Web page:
Our stated focus of emphasizing rate over volume and reducing our liability sensitive position has resulted in a net loan growth of over 3% from the linked quarter and over 7% for the full year. Similar to the prior quarter, we allowed $15 million of participations within another financial institution to prepay as the rates offered through the refinancing process did not meet our criteria. Year-to-date, we have allowed approximately $154 million of participations to repay rather than refinance at a rate below our criteria. Emphasizing rate over volume resulted in a 75 basis point increase in average loan yields on loan closings in fourth quarter '18 compared to those booked in fourth quarter '17. While the yield on loan closings increased 41 basis points from the linked quarter. The increase in new loan volume and yields combined with the repricing of adjustable-rate loans resulted in a 9 basis point increase in the yield of total loans to 4.38% in fourth quarter '18 from 4.29% in third quarter '18, excluding prepayment penalty income and recovered interest.

Over the past year, C&I loans which are primarily adjustable-rate loans have represented 38% of new loan closings. In addition, the loan pipeline totaling $197 million as an average yield of 5.12% compared to $355 million at 4.68% in the linked quarter and into yield improvement on the asset side of the balance sheet. We have progressed in our goal of achieving a loan to deposit ratio closer to 100% through deposit growth. At December 31, 2018, the loan to deposit ratio improved to 112% from 114% due to total deposits increasing $258 million from the linked quarter or 6% non-annualized while retail deposits increased $105 million during the same period.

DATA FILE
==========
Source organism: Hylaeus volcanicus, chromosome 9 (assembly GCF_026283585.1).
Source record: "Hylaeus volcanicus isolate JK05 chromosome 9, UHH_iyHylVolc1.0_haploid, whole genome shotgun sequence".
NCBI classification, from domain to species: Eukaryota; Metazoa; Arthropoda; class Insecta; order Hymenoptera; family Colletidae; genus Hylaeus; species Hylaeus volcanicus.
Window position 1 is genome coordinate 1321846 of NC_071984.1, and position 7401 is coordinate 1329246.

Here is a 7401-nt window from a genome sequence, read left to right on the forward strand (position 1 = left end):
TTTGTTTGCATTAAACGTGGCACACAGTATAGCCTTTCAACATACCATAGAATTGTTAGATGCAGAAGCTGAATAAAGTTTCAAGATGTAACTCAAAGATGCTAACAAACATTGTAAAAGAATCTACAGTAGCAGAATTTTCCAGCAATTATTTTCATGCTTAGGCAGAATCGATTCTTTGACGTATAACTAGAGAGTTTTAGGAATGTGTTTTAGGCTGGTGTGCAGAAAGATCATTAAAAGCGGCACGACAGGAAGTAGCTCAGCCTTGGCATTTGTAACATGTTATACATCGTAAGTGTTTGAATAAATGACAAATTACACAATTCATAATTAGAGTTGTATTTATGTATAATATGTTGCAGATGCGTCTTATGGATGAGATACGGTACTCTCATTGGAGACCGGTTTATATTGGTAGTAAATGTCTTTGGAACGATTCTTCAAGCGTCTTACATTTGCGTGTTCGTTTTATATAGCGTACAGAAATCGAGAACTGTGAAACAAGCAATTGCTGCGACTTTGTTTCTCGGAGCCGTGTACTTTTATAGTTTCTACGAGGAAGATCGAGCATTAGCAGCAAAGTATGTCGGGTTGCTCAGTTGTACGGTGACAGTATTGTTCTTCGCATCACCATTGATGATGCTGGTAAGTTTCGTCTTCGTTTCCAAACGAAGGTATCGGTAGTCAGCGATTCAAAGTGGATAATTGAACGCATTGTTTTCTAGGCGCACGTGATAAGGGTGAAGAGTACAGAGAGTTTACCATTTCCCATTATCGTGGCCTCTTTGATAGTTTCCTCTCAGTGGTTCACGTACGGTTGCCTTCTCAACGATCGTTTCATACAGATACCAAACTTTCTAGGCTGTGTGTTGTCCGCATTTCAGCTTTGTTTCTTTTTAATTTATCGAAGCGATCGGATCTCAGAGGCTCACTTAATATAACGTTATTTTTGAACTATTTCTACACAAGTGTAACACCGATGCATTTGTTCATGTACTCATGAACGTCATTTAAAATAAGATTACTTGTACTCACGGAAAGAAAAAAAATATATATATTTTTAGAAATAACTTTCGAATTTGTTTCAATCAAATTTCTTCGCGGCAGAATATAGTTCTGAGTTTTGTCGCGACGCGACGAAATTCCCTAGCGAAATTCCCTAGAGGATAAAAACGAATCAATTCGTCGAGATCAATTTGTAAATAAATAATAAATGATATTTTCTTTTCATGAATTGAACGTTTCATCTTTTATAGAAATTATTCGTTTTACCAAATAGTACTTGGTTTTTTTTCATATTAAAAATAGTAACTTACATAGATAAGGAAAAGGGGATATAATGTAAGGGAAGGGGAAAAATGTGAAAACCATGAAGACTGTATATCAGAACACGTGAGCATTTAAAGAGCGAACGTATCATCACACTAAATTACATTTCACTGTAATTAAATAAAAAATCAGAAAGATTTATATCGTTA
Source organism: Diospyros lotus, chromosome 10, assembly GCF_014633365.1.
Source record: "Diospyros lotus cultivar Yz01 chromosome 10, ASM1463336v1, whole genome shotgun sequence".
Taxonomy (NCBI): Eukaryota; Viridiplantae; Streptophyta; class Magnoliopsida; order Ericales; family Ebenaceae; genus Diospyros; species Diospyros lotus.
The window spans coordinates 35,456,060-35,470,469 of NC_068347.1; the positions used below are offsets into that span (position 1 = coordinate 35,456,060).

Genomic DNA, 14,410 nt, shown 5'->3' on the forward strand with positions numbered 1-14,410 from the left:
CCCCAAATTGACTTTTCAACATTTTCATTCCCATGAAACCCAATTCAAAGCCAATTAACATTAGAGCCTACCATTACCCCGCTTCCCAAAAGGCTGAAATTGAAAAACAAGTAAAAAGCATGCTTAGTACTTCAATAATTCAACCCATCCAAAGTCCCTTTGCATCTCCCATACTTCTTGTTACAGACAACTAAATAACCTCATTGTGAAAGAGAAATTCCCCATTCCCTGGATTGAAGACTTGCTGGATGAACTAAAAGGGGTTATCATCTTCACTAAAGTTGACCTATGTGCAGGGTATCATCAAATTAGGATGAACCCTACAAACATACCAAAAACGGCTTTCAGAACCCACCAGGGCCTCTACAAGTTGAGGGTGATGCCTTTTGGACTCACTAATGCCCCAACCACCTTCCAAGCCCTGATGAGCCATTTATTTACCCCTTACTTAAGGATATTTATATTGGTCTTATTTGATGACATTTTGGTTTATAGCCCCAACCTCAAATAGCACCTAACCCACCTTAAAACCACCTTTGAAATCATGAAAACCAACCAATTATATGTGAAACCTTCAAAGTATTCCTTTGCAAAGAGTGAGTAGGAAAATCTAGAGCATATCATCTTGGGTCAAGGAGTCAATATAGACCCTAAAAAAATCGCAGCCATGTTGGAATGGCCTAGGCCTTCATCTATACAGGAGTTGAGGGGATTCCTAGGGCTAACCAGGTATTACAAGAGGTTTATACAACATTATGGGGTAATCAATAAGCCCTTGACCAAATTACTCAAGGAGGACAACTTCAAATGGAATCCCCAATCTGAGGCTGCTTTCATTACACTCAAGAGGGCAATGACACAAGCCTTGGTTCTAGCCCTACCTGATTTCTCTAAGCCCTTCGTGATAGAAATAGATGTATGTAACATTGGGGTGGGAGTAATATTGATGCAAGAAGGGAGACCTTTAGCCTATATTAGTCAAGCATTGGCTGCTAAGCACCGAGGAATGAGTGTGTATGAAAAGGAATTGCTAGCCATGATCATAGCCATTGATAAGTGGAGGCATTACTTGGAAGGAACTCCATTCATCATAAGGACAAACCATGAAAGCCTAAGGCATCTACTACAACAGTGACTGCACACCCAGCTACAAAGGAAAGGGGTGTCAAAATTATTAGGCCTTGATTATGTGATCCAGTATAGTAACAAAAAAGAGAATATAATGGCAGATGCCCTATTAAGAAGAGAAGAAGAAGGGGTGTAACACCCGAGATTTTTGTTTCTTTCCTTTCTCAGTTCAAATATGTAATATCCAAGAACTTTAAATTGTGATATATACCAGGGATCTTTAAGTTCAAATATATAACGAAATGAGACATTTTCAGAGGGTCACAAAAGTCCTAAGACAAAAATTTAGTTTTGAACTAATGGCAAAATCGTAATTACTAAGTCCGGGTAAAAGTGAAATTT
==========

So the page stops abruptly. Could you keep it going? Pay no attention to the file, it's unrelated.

A prominent feature in the growth of retail deposits in the win -- is the Win Flushing program, which focuses on increasing our deposit market share in the Asian community in Flushing, Queens. Flushing Bank has a long-standing relationship with the Asian community beginning with our roots in Flushing, New York. Our employees speak over 20 languages with Cantonese and Mandarin being prevalent in the Chinese markets we serve. Through the fourth quarter, we have captured over $143 million in deposit growth through this program and remain on pace to achieve the target of $160 million in deposits, by the end of first quarter 19.